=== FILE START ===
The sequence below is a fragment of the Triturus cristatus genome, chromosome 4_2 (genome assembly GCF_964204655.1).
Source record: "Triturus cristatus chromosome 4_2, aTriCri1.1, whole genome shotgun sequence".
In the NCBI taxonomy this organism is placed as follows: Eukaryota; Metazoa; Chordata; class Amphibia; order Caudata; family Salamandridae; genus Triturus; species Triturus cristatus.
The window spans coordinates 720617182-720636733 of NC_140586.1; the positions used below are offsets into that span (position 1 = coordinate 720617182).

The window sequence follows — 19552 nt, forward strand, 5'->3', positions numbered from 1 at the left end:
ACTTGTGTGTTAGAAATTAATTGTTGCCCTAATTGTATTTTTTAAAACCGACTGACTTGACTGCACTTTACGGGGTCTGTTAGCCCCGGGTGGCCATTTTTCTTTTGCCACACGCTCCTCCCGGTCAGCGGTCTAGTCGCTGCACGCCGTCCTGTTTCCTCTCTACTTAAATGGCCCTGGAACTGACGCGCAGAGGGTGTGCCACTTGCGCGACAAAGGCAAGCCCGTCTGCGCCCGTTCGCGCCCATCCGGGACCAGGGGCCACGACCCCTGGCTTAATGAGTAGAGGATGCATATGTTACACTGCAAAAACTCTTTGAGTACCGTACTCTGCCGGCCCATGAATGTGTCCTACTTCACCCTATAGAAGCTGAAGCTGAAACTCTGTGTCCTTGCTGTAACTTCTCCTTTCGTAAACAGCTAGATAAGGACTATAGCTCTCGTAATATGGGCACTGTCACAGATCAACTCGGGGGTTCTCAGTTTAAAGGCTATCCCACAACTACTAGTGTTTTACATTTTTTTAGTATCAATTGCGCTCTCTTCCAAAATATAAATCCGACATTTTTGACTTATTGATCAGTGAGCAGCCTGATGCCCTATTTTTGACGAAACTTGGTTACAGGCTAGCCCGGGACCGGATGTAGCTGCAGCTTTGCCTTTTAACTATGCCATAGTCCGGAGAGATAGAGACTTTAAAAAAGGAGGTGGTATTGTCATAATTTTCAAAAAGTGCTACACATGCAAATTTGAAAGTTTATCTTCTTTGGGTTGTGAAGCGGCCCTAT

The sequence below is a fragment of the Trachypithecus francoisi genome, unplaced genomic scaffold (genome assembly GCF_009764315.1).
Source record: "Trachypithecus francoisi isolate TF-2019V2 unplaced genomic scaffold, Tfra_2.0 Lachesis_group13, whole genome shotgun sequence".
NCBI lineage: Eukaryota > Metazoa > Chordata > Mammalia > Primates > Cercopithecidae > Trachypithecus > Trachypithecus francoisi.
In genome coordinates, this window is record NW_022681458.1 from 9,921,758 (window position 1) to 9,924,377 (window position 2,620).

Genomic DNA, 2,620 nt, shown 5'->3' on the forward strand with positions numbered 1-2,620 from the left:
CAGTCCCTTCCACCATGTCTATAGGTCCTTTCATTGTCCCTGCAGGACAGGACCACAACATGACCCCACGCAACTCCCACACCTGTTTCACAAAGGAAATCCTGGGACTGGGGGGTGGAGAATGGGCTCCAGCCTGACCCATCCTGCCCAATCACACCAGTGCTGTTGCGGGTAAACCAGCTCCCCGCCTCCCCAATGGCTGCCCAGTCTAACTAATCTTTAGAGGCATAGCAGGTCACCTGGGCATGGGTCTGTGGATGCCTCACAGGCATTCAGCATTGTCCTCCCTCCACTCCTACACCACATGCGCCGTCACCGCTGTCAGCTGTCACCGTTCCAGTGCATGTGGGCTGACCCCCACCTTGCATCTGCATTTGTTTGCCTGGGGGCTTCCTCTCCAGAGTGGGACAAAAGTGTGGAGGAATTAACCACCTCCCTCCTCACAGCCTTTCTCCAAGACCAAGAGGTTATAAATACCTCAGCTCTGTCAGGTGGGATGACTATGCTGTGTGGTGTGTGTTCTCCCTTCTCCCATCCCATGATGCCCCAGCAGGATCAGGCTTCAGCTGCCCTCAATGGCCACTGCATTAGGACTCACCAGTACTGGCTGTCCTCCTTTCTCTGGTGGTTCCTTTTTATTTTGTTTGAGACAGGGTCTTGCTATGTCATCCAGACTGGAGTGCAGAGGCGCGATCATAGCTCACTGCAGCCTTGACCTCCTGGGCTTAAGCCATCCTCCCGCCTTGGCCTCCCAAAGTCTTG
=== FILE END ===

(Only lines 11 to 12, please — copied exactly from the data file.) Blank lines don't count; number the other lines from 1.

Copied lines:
Genomic DNA, 2,620 nt, shown 5'->3' on the forward strand with positions numbered 1-2,620 from the left:
CAGTCCCTTCCACCATGTCTATAGGTCCTTTCATTGTCCCTGCAGGACAGGACCACAACATGACCCCACGCAACTCCCACACCTGTTTCACAAAGGAAATCCTGGGACTGGGGGGTGGAGAATGGGCTCCAGCCTGACCCATCCTGCCCAATCACACCAGTGCTGTTGCGGGTAAACCAGCTCCCCGCCTCCCCAATGGCTGCCCAGTCTAACTAATCTTTAGAGGCATAGCAGGTCACCTGGGCATGGGTCTGTGGATGCCTCACAGGCATTCAGCATTGTCCTCCCTCCACTCCTACACCACATGCGCCGTCACCGCTGTCAGCTGTCACCGTTCCAGTGCATGTGGGCTGACCCCCACCTTGCATCTGCATTTGTTTGCCTGGGGGCTTCCTCTCCAGAGTGGGACAAAAGTGTGGAGGAATTAACCACCTCCCTCCTCACAGCCTTTCTCCAAGACCAAGAGGTTATAAATACCTCAGCTCTGTCAGGTGGGATGACTATGCTGTGTGGTGTGTGTTCTCCCTTCTCCCATCCCATGATGCCCCAGCAGGATCAGGCTTCAGCTGCCCTCAATGGCCACTGCATTAGGACTCACCAGTACTGGCTGTCCTCCTTTCTCTGGTGGTTCCTTTTTATTTTGTTTGAGACAGGGTCTTGCTATGTCATCCAGACTGGAGTGCAGAGGCGCGATCATAGCTCACTGCAGCCTTGACCTCCTGGGCTTAAGCCATCCTCCCGCCTTGGCCTCCCAAAGTCTTG